HANNIBAL, Mo. — The First Impact Parent Education Program has made a difference over the past four years for parents, teen drivers and educators, and the recent transition to a virtual format has resulted in getting the message out to more people than ever after the coronavirus pandemic halted in-person sessions.
Deana Dothage, with the University of Missouri School of Medicine Department of Physical Medicine and Rehabilitation, is the director of the program and has embraced the transition to a virtual model. Now, weather-related cancelations, restrictions due to the pandemic and physical separation can no longer stop in-person courses. Dothage moderates each online session, and guest speakers join her and the group parents and their teens as they learn about how to be positive role models, instill smart driving choices and understand the Graduated Driver’s License Law.
First Impact is a program of ThinkFirst Missouri, and Dothage commended sponsors State Farm, Rusk Rehabilitation and the Missouri Department of Transportation for their support. When comparing pre-program and post-program surveys, Dothage has seen parents reporting their plans to spend more time riding with their teens and instilling good driving habits.
“When parents and teens hear our program in-person, the dialog between the speakers and the audience is really a major component of the program because they hear the stories from the speakers, they can ask questions, they can talk about their fears and how they feel,” Dothage said. “And it really makes it a powerful program, where they walk away and you can tell they have listened and they have embraced our methods.”
Dothage and fellow officials work to maintain a level of constant communication and interaction online with a chat room format where teens and parents are encouraged to ask questions. Dothage monitors questions parents and teens ask, and one of the questions they ask parents is “what are your greatest fears about your teen driving?” Dothage shares the responses with members of the group, and they can read questions typed in the chat boxes during the session.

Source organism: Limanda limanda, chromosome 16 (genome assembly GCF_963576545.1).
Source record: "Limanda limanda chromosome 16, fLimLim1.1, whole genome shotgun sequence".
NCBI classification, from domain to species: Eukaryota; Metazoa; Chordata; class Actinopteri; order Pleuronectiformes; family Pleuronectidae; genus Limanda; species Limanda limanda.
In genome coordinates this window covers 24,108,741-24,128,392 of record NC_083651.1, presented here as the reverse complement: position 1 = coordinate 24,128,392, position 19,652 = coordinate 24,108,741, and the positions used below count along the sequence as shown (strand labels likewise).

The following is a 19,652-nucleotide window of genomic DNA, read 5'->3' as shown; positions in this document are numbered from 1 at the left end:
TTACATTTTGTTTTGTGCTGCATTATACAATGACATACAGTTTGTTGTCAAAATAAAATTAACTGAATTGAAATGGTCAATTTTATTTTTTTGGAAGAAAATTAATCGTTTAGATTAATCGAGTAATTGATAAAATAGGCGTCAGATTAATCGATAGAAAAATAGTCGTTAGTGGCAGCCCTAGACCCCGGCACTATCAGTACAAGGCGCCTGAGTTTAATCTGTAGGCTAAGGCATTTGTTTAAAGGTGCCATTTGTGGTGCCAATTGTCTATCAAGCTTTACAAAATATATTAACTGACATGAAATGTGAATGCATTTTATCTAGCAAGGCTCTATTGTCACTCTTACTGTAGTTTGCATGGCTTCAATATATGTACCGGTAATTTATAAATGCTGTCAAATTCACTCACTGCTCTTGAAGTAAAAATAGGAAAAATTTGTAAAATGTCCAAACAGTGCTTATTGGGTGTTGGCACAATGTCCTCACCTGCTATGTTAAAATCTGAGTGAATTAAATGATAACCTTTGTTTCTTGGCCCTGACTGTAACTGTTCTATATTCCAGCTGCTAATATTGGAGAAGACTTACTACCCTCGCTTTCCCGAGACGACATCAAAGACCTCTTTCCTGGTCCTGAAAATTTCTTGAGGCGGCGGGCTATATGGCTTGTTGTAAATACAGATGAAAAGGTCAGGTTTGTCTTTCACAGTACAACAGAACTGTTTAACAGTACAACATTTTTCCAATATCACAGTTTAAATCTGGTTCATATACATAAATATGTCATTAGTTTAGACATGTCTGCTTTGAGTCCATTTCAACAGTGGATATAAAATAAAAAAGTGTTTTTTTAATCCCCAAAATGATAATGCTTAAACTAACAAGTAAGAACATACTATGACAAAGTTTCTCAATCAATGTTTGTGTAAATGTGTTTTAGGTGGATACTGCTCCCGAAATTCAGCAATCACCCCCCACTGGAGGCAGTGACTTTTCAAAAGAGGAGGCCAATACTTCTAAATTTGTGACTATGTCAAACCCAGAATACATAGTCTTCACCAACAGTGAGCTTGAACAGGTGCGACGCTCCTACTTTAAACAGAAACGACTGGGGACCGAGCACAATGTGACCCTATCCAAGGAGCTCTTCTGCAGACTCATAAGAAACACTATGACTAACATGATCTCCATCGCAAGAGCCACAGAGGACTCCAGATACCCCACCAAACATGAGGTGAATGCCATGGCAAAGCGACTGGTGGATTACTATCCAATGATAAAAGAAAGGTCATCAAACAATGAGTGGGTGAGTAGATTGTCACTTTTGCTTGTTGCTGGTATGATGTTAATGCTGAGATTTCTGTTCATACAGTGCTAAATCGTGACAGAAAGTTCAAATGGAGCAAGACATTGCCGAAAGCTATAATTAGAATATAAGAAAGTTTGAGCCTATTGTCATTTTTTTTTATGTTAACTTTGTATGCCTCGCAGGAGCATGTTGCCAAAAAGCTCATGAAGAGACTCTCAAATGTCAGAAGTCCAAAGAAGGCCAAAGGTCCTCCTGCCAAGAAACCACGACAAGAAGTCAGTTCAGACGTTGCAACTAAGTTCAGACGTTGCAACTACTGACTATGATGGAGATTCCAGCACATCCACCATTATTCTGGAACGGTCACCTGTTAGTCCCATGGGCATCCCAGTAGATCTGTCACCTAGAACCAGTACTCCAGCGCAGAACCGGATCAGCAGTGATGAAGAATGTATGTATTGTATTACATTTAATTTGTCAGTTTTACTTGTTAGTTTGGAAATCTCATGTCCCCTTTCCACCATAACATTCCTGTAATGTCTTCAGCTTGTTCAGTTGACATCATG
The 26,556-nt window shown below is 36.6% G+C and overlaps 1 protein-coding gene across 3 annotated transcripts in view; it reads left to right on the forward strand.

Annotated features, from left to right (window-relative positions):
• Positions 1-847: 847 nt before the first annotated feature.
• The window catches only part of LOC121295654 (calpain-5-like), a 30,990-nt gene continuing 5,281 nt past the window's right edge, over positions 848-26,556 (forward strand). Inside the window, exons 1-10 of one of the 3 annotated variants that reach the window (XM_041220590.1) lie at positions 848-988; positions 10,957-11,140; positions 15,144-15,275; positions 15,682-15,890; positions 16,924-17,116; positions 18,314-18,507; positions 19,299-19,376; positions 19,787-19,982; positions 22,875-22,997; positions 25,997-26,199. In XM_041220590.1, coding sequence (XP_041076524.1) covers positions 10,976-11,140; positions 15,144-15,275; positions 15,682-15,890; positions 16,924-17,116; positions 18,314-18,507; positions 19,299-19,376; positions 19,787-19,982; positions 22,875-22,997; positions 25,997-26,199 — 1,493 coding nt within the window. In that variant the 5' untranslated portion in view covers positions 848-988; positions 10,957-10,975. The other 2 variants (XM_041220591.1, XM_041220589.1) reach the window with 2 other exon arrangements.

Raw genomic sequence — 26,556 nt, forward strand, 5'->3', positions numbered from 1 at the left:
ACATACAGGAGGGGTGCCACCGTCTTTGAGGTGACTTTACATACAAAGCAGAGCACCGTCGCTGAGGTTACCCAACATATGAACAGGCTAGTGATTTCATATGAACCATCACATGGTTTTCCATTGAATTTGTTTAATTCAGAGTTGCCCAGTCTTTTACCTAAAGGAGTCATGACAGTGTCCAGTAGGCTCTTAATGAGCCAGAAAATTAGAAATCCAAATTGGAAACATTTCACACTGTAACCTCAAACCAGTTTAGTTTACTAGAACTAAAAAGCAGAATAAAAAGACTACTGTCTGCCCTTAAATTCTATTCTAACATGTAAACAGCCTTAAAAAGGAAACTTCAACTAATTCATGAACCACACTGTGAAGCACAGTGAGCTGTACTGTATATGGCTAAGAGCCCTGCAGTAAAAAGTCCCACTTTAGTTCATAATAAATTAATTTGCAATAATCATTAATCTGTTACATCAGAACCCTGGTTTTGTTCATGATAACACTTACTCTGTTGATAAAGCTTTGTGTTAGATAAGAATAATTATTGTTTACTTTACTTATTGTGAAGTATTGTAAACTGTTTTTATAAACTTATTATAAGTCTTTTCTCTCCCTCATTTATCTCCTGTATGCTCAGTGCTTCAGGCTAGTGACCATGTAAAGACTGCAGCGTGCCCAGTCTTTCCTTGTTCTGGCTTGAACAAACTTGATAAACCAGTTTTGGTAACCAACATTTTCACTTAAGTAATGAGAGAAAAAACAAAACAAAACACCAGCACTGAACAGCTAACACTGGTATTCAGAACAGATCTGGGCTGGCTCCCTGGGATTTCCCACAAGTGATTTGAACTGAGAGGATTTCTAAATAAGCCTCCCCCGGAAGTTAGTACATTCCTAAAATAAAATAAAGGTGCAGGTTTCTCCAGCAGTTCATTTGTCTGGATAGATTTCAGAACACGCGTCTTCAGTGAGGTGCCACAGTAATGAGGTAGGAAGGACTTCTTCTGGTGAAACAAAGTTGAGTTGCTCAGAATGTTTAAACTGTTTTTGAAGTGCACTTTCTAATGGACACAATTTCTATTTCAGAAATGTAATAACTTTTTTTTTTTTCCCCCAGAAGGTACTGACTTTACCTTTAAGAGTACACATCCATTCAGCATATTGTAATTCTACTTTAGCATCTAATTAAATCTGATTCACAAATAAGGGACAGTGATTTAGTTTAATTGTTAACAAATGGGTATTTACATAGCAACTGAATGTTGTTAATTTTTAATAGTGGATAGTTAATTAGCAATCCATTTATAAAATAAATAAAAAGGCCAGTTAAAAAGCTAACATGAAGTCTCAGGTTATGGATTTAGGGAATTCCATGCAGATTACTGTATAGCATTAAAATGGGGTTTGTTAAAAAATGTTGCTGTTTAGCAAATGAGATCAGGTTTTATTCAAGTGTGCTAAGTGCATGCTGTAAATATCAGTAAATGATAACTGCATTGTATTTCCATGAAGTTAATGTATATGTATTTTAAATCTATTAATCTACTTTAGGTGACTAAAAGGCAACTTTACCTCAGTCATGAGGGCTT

As more schools shifted to online learning, Dothage said everyone responsible for First Impact displayed their ability to “adapt and overcome” with a new format which will continue when it is safe to resume in-person sessions. Now, in a situation that would have canceled the program in the past, Dothage can simply send the Zoom link to all the registrants.
Marisa Ellison, communications member with MoDOT and representative for the Northeast District of the Coalition for Roadway Safety, agreed the online format is ideal for reaching more people in the audience they are trying to reach because so many parents and teens are online already. More and more schools have been transitioning to online, and Ellison said representatives previously discussed an online format. The increased audiences mean safe practices can be taught to more teens, their loved ones and friends.
Ellison said each opportunity to provide education for teens “will hopefully make them safer drivers.” From 2017-2019, there has been a reduction in the amount of teen fatalities, and Dothage said she feels there is a connection between that trend and increased education efforts.
“All of the different educational programs targeted to teens, and this one, targeted to parents, are making a difference — and it is impacting families to where they are making better choices when they are on the road, which is resulting in fewer teen fatalities,” Dothage said.
The next First Impact virtual session is scheduled from 6-7:30 pm. Monday, Nov. 23, on Zoom, with Dothage joining retired law enforcement officer Marsha Jones and Chief Deputy Michael Claypole, with the Livingston County Sheriff’s Office and Dillon Harp, State Farm Insurance agent in Trenton, Mo.
The following sessions are set from 11-11:30 a.m. and 6-7:30 p.m. Wednesday Dec. 2, on Zoom, with Dothage leading along with Sgt. William Lowe, with the Missouri State Highway Patrol during the first session and joining James Baker, with the Wright City School District; Dean Meyer, retired law enforcement officer; and Nancy Baca State Farm Insurance agent in Centralia, Mo.